There’s no doubt that state legislation is changing the way insured parties work with contractors, especially after a severe weather event. One of the most recent examples of this is HB1774 passed this year in Texas. The goal of HB1774 reduces the penalties insurance companies face when they underpay claims and decreases the chances they will have to pay the plaintiff’s attorneys fees.

If that wasn’t enough, Texas became the first state this month (August 2017) to prosecute a roofing company (Lon Smith Roofing) through a class action lawsuit for the unauthorized practice of public adjusting. How was the state able to prove their case? By reviewing contracts the roofing company had Texas policy holders sign before insurance restoration work began – all of which included an “assignment of benefits” or AOB clause.

Are AOB Contracts Lawsuits Waiting To Happen?

Contracts with an “assignment of benefits” (AOB) clause are not new in the storm restoration industry. Many roofing contractors use this type of contract to be able to communicate with the policyholder’s agent. However, there is a very fine line between communicating, and negotiating for roofers who work directly with insurance companies, and where actions fall are often open to interpretation.

Some states, like Florida, are taking actions to limit the ability policyholders have when assigning benefits of a claim. According to the Florida Office of Insurance Regulation, AOB’s are used to create a loophole for contractors to work and negotiate claims because they are acting on behalf of the insured and seek direct payment from the insurance company.

While the contract Lon Smith Roofing used didn’t specifically state they would negotiate the claim on behalf of the policyholder it did say that Lon Smith Roofing would pursue the homeowner’s best interest for repairs like an AOB contract would. Here is what was listed in the contract:

“[t]his Agreement is for FULL SCOPE OF INSURANCE ESTIMATE AND UPGRADES and is subject to insurance company approval. By signing this agreement homeowner authorizes Lon Smith Roofing and Construction (“LSRC”) to pursue homeowners [‘] best interest for all repairs, at a price agreeable to the insurance company and LSRC. The final price agreed to between the insurance company and LSRC shall be the final contract price.”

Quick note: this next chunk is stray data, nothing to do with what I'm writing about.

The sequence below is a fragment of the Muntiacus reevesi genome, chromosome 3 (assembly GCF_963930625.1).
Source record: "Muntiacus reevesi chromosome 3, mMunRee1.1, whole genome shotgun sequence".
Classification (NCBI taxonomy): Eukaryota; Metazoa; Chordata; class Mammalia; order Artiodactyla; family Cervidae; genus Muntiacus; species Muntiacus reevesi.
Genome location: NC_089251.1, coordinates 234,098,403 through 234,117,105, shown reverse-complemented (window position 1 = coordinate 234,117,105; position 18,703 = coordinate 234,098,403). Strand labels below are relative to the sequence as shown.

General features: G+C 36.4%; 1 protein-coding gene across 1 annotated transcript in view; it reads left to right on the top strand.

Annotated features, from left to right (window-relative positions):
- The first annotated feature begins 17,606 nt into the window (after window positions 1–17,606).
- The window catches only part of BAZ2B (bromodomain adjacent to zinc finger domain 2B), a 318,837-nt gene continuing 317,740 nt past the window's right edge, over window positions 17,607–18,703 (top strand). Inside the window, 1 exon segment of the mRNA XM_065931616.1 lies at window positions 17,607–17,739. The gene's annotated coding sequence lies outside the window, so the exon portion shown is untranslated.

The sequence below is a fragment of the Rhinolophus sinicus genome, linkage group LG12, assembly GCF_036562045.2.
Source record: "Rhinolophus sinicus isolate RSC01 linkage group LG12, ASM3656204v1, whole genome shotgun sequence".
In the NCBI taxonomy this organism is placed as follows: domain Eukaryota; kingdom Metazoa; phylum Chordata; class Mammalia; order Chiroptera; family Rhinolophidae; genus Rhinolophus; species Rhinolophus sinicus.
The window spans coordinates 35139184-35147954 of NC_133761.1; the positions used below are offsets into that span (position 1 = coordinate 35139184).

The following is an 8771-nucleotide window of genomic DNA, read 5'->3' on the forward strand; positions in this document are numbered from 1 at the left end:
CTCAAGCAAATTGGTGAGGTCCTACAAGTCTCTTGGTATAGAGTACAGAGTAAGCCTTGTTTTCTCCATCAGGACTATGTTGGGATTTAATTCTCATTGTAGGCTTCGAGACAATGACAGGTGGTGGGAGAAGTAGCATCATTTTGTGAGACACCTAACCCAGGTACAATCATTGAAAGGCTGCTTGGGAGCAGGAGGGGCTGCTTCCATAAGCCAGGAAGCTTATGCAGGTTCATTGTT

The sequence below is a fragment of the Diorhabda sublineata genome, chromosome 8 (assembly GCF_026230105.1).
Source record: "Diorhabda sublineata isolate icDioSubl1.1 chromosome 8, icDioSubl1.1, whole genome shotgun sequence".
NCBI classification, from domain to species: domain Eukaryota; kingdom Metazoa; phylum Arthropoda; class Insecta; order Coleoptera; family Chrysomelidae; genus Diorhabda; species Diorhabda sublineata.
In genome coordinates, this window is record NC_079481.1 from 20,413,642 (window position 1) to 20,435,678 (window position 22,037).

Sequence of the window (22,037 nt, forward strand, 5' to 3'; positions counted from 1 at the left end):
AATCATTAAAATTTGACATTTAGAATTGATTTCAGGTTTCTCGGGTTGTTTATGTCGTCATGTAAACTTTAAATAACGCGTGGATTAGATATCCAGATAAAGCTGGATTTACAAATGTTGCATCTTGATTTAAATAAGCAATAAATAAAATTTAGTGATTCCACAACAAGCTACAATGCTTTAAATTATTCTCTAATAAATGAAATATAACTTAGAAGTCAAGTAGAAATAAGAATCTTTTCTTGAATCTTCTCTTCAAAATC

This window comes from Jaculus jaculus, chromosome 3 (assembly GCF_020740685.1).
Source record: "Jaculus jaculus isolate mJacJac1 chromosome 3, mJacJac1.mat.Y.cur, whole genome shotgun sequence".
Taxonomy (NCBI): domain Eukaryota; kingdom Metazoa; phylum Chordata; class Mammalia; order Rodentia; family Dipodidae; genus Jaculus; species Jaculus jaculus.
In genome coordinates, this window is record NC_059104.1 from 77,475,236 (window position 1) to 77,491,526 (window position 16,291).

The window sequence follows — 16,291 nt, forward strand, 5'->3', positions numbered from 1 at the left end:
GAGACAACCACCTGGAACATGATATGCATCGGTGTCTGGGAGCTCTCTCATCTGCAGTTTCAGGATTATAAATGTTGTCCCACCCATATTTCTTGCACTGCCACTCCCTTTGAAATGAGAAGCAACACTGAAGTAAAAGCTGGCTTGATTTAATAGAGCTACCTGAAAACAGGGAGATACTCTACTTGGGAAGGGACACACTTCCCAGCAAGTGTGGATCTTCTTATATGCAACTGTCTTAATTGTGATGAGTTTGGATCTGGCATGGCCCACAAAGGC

According to Charles Fillmore, state prosecutor in the class action lawsuit against Lon Smith Roofing, “the repair contract gave the roofer full and final authority to negotiate the repair contract price with the insurer”.

Furthermore, because the conversations that were had with the insurance companies about policy, scope, and price where done without the insured knowledge or approval this was a direct violation of Texas state laws that prevent unlicensed contractors acting as public adjusters on behalf of insureds. The Fifth Circuit Court of Appeal agreed and affirmed the district court decision.

What Does This Case Means For Storm Restoration Contractors?

In some ways, this case sets the stage for Texas to go after additional roofing companies that use similar language in their contracts with customers. This case also gives other states the framework to file similar class action lawsuits against roofing companies. Currently, 45 states plus the District of Columbia have laws that prevent a “person” from acting as a public adjuster without a license.

For Lon Smith Roofing, this means they must repay all funds received to homeowners that signed these illegal contracts. Every single dollar must be returned to homeowners with claims dating back to 2003 – about 3,000 claims total. The total repayment amount is over a million dollars.

The bottom line is that contractors should review their contracts and remove language that could imply insurance negotiation will take place on behalf of a homeowner or policy holder.

Marc Bitner

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